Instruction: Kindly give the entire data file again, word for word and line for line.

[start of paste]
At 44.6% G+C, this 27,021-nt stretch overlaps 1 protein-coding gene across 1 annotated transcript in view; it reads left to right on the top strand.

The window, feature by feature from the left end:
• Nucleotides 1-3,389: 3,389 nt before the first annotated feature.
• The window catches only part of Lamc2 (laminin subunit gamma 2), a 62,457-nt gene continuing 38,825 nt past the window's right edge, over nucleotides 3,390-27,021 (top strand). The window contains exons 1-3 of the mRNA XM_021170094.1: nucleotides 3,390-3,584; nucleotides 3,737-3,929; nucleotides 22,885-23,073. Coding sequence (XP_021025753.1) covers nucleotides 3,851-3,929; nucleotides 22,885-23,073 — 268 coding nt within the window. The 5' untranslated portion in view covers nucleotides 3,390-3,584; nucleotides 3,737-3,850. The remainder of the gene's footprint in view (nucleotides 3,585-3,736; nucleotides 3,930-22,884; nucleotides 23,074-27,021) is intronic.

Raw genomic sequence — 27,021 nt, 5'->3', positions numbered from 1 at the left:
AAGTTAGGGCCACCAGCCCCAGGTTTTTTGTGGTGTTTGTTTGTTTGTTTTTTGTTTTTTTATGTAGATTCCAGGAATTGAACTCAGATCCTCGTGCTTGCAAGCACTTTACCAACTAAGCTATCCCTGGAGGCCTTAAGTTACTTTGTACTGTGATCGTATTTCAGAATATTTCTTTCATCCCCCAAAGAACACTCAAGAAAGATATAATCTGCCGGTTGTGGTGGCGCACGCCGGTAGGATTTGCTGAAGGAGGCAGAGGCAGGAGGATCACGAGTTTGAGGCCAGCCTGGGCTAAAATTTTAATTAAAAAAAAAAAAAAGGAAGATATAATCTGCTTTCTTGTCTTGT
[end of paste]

At 44.6% G+C, this 27,021-nt stretch overlaps 1 protein-coding gene across 1 annotated transcript in view; it reads left to right on the top strand.

The window, feature by feature from the left end:
• Nucleotides 1-3,389: 3,389 nt before the first annotated feature.
• The window catches only part of Lamc2 (laminin subunit gamma 2), a 62,457-nt gene continuing 38,825 nt past the window's right edge, over nucleotides 3,390-27,021 (top strand). The window contains exons 1-3 of the mRNA XM_021170094.1: nucleotides 3,390-3,584; nucleotides 3,737-3,929; nucleotides 22,885-23,073. Coding sequence (XP_021025753.1) covers nucleotides 3,851-3,929; nucleotides 22,885-23,073 — 268 coding nt within the window. The 5' untranslated portion in view covers nucleotides 3,390-3,584; nucleotides 3,737-3,850. The remainder of the gene's footprint in view (nucleotides 3,585-3,736; nucleotides 3,930-22,884; nucleotides 23,074-27,021) is intronic.

Raw genomic sequence — 27,021 nt, 5'->3', positions numbered from 1 at the left:
AAGTTAGGGCCACCAGCCCCAGGTTTTTTGTGGTGTTTGTTTGTTTGTTTTTTGTTTTTTTATGTAGATTCCAGGAATTGAACTCAGATCCTCGTGCTTGCAAGCACTTTACCAACTAAGCTATCCCTGGAGGCCTTAAGTTACTTTGTACTGTGATCGTATTTCAGAATATTTCTTTCATCCCCCAAAGAACACTCAAGAAAGATATAATCTGCCGGTTGTGGTGGCGCACGCCGGTAGGATTTGCTGAAGGAGGCAGAGGCAGGAGGATCACGAGTTTGAGGCCAGCCTGGGCTAAAATTTTAATTAAAAAAAAAAAAAAGGAAGATATAATCTGCTTTCTTGTCTTGT